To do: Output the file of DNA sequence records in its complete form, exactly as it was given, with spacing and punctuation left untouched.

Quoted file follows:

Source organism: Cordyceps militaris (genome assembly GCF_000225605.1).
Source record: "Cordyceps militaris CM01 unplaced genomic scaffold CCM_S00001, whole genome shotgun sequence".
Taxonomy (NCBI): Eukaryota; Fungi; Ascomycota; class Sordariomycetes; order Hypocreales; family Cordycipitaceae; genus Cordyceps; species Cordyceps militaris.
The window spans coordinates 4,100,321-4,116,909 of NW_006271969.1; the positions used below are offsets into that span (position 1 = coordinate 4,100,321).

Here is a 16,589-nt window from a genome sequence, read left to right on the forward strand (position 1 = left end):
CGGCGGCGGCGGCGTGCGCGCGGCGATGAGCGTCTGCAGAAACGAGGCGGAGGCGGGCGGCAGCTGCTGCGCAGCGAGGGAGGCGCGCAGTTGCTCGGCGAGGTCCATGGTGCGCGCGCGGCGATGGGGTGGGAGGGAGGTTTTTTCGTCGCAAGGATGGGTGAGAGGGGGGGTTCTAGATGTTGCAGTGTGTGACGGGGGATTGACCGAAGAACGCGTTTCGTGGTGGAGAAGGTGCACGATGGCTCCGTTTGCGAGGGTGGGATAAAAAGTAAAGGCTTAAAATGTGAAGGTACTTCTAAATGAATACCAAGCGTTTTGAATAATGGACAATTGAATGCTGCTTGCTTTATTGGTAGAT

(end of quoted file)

Source organism: Cordyceps militaris (genome assembly GCF_000225605.1).
Source record: "Cordyceps militaris CM01 unplaced genomic scaffold CCM_S00001, whole genome shotgun sequence".
Taxonomy (NCBI): Eukaryota; Fungi; Ascomycota; class Sordariomycetes; order Hypocreales; family Cordycipitaceae; genus Cordyceps; species Cordyceps militaris.
The window spans coordinates 4,100,321-4,116,909 of NW_006271969.1; the positions used below are offsets into that span (position 1 = coordinate 4,100,321).

Here is a 16,589-nt window from a genome sequence, read left to right on the forward strand (position 1 = left end):
CGGCGGCGGCGGCGTGCGCGCGGCGATGAGCGTCTGCAGAAACGAGGCGGAGGCGGGCGGCAGCTGCTGCGCAGCGAGGGAGGCGCGCAGTTGCTCGGCGAGGTCCATGGTGCGCGCGCGGCGATGGGGTGGGAGGGAGGTTTTTTCGTCGCAAGGATGGGTGAGAGGGGGGGTTCTAGATGTTGCAGTGTGTGACGGGGGATTGACCGAAGAACGCGTTTCGTGGTGGAGAAGGTGCACGATGGCTCCGTTTGCGAGGGTGGGATAAAAAGTAAAGGCTTAAAATGTGAAGGTACTTCTAAATGAATACCAAGCGTTTTGAATAATGGACAATTGAATGCTGCTTGCTTTATTGGTAGAT